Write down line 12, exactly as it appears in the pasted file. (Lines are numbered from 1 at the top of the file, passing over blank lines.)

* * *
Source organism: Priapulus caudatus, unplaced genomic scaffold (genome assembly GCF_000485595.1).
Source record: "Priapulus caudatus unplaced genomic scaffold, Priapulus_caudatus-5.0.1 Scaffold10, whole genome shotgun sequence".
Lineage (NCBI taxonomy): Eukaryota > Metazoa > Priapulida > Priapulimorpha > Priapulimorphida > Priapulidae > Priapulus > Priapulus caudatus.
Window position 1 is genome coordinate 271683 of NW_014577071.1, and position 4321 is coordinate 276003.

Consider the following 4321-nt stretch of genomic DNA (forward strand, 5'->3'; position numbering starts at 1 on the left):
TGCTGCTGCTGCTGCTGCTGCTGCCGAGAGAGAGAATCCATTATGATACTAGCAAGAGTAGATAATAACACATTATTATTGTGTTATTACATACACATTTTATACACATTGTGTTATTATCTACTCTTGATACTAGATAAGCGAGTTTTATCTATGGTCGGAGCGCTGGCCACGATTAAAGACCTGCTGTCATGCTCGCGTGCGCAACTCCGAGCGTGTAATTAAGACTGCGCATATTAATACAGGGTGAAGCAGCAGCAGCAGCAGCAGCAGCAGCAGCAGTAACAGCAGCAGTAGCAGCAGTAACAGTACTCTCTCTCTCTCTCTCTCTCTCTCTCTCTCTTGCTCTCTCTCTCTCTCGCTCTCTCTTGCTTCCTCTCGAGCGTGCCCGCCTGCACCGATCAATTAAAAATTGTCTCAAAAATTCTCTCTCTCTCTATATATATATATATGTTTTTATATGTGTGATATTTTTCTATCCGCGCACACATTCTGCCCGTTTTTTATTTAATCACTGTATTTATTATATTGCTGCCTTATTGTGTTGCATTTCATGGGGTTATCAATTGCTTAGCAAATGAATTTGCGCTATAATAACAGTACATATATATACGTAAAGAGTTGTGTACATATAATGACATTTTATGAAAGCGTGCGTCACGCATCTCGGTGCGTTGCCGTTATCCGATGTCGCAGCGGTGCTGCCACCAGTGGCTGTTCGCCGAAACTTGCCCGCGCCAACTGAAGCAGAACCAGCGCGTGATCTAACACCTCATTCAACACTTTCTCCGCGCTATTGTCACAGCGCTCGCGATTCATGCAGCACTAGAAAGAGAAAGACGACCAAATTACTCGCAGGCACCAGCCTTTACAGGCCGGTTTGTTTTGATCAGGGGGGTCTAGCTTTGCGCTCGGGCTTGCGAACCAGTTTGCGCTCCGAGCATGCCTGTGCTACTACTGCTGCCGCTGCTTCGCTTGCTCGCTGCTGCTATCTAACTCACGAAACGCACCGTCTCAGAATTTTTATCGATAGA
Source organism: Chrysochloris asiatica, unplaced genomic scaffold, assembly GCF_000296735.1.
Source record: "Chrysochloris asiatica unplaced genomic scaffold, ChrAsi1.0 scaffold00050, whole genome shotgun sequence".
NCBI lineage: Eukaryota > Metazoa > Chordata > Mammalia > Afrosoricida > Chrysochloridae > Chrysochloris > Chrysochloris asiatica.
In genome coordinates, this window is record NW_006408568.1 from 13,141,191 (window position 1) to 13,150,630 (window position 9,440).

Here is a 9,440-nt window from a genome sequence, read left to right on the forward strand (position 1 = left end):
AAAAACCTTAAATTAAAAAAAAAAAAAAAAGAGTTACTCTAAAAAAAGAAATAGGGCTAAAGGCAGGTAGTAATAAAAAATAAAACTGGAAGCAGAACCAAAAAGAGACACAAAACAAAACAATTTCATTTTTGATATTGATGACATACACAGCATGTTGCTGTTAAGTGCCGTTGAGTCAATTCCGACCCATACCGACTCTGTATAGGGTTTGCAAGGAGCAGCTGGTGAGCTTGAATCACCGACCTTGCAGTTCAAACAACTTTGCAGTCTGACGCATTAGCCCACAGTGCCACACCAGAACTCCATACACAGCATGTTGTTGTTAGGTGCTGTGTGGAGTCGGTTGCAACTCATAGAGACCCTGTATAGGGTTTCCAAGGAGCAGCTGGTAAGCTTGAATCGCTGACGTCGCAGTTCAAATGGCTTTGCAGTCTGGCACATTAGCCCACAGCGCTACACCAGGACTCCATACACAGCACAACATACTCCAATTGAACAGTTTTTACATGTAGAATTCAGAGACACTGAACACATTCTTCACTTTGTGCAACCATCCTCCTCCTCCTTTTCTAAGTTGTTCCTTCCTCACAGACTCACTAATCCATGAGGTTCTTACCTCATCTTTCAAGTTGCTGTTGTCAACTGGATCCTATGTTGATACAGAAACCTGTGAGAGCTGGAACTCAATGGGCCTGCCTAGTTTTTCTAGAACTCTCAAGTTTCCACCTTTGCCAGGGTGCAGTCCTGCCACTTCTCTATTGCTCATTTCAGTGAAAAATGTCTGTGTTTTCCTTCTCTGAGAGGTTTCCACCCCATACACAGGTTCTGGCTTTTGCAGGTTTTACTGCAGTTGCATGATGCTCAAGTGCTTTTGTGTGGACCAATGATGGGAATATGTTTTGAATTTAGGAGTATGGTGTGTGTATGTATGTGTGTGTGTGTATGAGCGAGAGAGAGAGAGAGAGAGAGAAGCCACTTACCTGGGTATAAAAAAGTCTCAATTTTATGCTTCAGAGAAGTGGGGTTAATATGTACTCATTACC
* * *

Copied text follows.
AAAAACCTTAAATTAAAAAAAAAAAAAAAAGAGTTACTCTAAAAAAAGAAATAGGGCTAAAGGCAGGTAGTAATAAAAAATAAAACTGGAAGCAGAACCAAAAAGAGACACAAAACAAAACAATTTCATTTTTGATATTGATGACATACACAGCATGTTGCTGTTAAGTGCCGTTGAGTCAATTCCGACCCATACCGACTCTGTATAGGGTTTGCAAGGAGCAGCTGGTGAGCTTGAATCACCGACCTTGCAGTTCAAACAACTTTGCAGTCTGACGCATTAGCCCACAGTGCCACACCAGAACTCCATACACAGCATGTTGTTGTTAGGTGCTGTGTGGAGTCGGTTGCAACTCATAGAGACCCTGTATAGGGTTTCCAAGGAGCAGCTGGTAAGCTTGAATCGCTGACGTCGCAGTTCAAATGGCTTTGCAGTCTGGCACATTAGCCCACAGCGCTACACCAGGACTCCATACACAGCACAACATACTCCAATTGAACAGTTTTTACATGTAGAATTCAGAGACACTGAACACATTCTTCACTTTGTGCAACCATCCTCCTCCTCCTTTTCTAAGTTGTTCCTTCCTCACAGACTCACTAATCCATGAGGTTCTTACCTCATCTTTCAAGTTGCTGTTGTCAACTGGATCCTATGTTGATACAGAAACCTGTGAGAGCTGGAACTCAATGGGCCTGCCTAGTTTTTCTAGAACTCTCAAGTTTCCACCTTTGCCAGGGTGCAGTCCTGCCACTTCTCTATTGCTCATTTCAGTGAAAAATGTCTGTGTTTTCCTTCTCTGAGAGGTTTCCACCCCATACACAGGTTCTGGCTTTTGCAGGTTTTACTGCAGTTGCATGATGCTCAAGTGCTTTTGTGTGGACCAATGATGGGAATATGTTTTGAATTTAGGAGTATGGTGTGTGTATGTATGTGTGTGTGTGTATGAGCGAGAGAGAGAGAGAGAGAGAGAAGCCACTTACCTGGGTATAAAAAAGTCTCAATTTTATGCTTCAGAGAAGTGGGGTTAATATGTACTCATTACC